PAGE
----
The Triumph of Seeds: How Grains, Nuts, Kernels, Pulses, and Pips Conquered the Plant Kingdom and Shaped Human History
by Thor Hanson (Basic Books, 2015)
What did you have for breakfast this morning? Probably seeds. Coffee? A seed. Bread made from whole wheat? More seeds. Perhaps some almond milk splashed into the coffee or onto flakes made of corn? More seeds and more seeds.
It makes sense if you think about it: Seeds have to nourish developing plants until they begin to photosynthesize and take up minerals through their roots, so of course they are packed with nutrients. This is just one of many insights that await the reader of this travelogue through the wide world of seeds and the scientists who study them.
If you like travelogues, you’ll love this book, which is jam-packed with diverting detours. I sometimes wished that Hanson hadn’t felt the need to share every story he heard while searching out the answers to his questions about seeds. But that was my only quibble with what is a wholly worthwhile book that ought to be of especial interest to those of us vegans who seem to subsist entirely on seeds.
As with Warren’s book, I found that much of the benefit of reading this book came from the degree to which it provoked me to ask questions I hadn’t considered before. Sometimes the book answered those questions, sometimes not. Either way, I felt myself improved by the process of pondering the mysterious miracles by which seeds reproduce plants, feeding us and many other animals along the way.
What a Plant Knows: A Field Guide to the Senses
by Daniel Chamovitz (Farrar, Straus and Giroux, 2012)
Research on plant sensation and communication is a hot topic in botany right now. This 2012 book is already a bit behind the times but still serves as a wonderful introduction to the intriguing question of how plants perceive and respond to the world. For anyone tempted to mistake plants for insensate and inert objects, it will be an eye opener.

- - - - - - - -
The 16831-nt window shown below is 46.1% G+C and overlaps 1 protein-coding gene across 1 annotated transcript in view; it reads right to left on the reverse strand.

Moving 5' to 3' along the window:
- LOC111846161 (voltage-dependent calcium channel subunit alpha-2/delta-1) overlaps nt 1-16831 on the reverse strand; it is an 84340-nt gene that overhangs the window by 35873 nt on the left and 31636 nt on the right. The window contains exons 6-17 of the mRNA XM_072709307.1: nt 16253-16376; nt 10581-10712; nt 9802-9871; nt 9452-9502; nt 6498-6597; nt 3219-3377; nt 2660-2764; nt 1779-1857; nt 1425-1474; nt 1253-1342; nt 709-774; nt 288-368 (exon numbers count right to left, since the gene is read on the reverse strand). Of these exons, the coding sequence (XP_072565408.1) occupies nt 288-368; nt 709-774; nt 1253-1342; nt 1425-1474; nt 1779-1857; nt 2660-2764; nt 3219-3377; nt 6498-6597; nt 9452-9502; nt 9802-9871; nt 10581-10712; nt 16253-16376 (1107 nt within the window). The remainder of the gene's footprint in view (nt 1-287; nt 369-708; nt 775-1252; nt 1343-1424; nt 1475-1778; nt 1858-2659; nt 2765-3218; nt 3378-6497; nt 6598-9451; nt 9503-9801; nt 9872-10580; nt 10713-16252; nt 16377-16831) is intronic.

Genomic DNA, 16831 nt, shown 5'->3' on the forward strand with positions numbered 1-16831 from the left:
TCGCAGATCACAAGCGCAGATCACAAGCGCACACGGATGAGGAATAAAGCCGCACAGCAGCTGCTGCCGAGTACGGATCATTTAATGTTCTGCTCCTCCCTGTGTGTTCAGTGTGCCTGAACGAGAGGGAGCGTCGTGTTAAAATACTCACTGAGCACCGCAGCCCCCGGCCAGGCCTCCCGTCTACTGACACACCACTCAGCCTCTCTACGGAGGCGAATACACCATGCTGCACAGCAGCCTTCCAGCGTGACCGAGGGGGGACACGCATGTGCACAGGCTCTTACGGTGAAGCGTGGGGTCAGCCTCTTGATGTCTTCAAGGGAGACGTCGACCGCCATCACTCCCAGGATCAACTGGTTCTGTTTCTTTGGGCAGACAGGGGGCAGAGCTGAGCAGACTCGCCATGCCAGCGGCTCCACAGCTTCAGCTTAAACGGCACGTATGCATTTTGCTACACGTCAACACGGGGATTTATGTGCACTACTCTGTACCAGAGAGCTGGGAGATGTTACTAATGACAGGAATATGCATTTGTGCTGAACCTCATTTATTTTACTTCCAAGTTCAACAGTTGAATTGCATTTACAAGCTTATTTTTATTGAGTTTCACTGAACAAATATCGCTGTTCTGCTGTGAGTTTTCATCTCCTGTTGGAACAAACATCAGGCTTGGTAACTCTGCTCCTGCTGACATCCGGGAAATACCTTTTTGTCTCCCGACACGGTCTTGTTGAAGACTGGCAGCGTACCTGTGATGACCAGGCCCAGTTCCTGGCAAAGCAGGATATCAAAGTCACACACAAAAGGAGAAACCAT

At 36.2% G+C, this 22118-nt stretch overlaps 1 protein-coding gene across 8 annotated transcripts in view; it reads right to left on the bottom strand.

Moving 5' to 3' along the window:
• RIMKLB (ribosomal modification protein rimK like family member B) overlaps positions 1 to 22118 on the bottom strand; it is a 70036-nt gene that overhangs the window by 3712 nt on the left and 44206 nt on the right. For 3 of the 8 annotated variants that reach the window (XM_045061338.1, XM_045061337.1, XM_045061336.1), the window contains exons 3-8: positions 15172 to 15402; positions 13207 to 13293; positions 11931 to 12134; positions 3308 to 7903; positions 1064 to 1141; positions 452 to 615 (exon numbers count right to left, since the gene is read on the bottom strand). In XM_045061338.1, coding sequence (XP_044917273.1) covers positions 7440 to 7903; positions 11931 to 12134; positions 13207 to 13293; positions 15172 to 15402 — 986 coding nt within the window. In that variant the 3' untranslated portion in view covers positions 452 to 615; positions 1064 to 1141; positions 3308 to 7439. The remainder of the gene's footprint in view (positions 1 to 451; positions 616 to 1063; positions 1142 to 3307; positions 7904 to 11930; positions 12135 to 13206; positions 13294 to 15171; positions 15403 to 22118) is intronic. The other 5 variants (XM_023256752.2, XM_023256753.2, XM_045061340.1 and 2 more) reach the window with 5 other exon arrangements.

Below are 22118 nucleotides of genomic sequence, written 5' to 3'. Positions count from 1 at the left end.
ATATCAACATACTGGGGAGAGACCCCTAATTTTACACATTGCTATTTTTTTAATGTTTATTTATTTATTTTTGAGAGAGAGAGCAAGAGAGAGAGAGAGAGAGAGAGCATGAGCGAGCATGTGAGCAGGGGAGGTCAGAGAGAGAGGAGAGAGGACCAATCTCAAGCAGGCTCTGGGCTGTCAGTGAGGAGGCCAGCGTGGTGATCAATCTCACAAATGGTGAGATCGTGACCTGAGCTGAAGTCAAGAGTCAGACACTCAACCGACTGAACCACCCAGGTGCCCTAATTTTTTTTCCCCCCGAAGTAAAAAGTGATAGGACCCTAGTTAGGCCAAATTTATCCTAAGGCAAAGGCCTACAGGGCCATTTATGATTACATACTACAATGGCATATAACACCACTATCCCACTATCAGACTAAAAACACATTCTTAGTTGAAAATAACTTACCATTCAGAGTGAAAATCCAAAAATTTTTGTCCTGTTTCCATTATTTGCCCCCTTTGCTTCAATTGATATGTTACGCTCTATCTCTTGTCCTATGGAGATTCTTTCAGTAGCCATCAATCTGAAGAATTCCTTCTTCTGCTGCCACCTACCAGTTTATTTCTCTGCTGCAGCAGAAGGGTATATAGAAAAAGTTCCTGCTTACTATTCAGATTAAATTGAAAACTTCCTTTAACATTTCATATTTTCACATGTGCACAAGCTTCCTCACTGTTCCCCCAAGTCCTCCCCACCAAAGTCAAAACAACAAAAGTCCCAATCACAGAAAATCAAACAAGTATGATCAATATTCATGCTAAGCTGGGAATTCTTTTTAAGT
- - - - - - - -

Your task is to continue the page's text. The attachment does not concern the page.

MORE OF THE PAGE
Speaking of eyes, plants don’t have them, but they certainly do “see” light and are even able to distinguish between red and blue light. Plants not only orient their growing tips toward the light but many also use day length (or, rather, night length) to determine when to flower. Similarly, plants don’t have noses but certainly do sense and respond to the chemicals we call scents. This allows them to pick up and respond to signals sent by each other, for example by producing insect repellent chemicals in response to the news of a beetle attack on a nearby plant.
Don’t be afraid of this book! While the topics involve a fair amount of science, Chamovitz makes everything easy to understand. And — no — you will not discover that plants feel pain. To the contrary, you will learn that, even though plants and animals share very many capabilities and characteristics, pain evolved as an urgent motivator for mobile beings to quickly get themselves out of harm’s way (or stop doing things that hurt themselves). Plants do respond to harms such as being munched by an insect, but did not need to evolve the sensation we call pain to do so. Similarly, while plants certainly are aware of the world, they probably are not aware of themselves in the sense that we call consciousness, having never needed to develop the kind of nervous system necessary for this.
That doesn’t mean that plants don’t deserve more respect than they get from hubristic humans. My hope is that this book will inspire people to feel more of an affinity with plants and also have more respect for their projects. My own practice is to avoid interfering with plants unless I have a very good reason for doing so, and even then to be as minimally disruptive as possible. There’s so much more we still don’t know about plants and the multi-species communities in which they participate. Since everything depends on them, I prefer to trust them to their world-making (and awe-inspiring) activities.
PS — for more examples of being inspired by the other-than-human world, check out the latest VINE Newsletter!